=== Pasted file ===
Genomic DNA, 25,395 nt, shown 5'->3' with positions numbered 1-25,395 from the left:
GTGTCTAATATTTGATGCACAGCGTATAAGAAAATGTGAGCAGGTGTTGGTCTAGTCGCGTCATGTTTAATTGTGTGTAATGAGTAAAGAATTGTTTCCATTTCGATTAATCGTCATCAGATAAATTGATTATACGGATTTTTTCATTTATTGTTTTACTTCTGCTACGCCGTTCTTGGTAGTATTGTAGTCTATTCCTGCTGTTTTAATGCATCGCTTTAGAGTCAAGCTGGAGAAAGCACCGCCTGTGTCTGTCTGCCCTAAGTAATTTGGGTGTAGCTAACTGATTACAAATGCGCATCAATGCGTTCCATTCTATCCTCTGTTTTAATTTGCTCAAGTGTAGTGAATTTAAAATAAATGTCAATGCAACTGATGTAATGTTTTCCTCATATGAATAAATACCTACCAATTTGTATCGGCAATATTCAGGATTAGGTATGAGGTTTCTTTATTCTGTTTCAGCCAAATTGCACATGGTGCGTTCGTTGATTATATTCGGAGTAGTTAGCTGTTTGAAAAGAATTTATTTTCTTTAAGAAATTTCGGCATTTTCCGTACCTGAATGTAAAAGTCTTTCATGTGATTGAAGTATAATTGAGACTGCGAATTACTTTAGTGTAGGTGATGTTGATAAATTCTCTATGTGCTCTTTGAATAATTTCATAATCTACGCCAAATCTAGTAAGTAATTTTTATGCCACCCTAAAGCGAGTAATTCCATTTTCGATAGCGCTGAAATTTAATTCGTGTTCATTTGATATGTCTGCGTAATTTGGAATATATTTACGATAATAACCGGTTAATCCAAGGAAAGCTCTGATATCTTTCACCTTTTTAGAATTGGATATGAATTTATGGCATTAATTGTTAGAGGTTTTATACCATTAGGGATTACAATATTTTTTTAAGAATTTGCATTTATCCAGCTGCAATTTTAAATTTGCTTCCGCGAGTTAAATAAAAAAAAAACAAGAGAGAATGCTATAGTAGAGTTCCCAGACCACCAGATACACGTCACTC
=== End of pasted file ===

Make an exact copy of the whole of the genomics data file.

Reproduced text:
Genomic DNA, 25,395 nt, shown 5'->3' with positions numbered 1-25,395 from the left:
GTGTCTAATATTTGATGCACAGCGTATAAGAAAATGTGAGCAGGTGTTGGTCTAGTCGCGTCATGTTTAATTGTGTGTAATGAGTAAAGAATTGTTTCCATTTCGATTAATCGTCATCAGATAAATTGATTATACGGATTTTTTCATTTATTGTTTTACTTCTGCTACGCCGTTCTTGGTAGTATTGTAGTCTATTCCTGCTGTTTTAATGCATCGCTTTAGAGTCAAGCTGGAGAAAGCACCGCCTGTGTCTGTCTGCCCTAAGTAATTTGGGTGTAGCTAACTGATTACAAATGCGCATCAATGCGTTCCATTCTATCCTCTGTTTTAATTTGCTCAAGTGTAGTGAATTTAAAATAAATGTCAATGCAACTGATGTAATGTTTTCCTCATATGAATAAATACCTACCAATTTGTATCGGCAATATTCAGGATTAGGTATGAGGTTTCTTTATTCTGTTTCAGCCAAATTGCACATGGTGCGTTCGTTGATTATATTCGGAGTAGTTAGCTGTTTGAAAAGAATTTATTTTCTTTAAGAAATTTCGGCATTTTCCGTACCTGAATGTAAAAGTCTTTCATGTGATTGAAGTATAATTGAGACTGCGAATTACTTTAGTGTAGGTGATGTTGATAAATTCTCTATGTGCTCTTTGAATAATTTCATAATCTACGCCAAATCTAGTAAGTAATTTTTATGCCACCCTAAAGCGAGTAATTCCATTTTCGATAGCGCTGAAATTTAATTCGTGTTCATTTGATATGTCTGCGTAATTTGGAATATATTTACGATAATAACCGGTTAATCCAAGGAAAGCTCTGATATCTTTCACCTTTTTAGAATTGGATATGAATTTATGGCATTAATTGTTAGAGGTTTTATACCATTAGGGATTACAATATTTTTTTAAGAATTTGCATTTATCCAGCTGCAATTTTAAATTTGCTTCCGCGAGTTAAATAAAAAAAAAACAAGAGAGAATGCTATAGTAGAGTTCCCAGACCACCAGATACACGTCACTC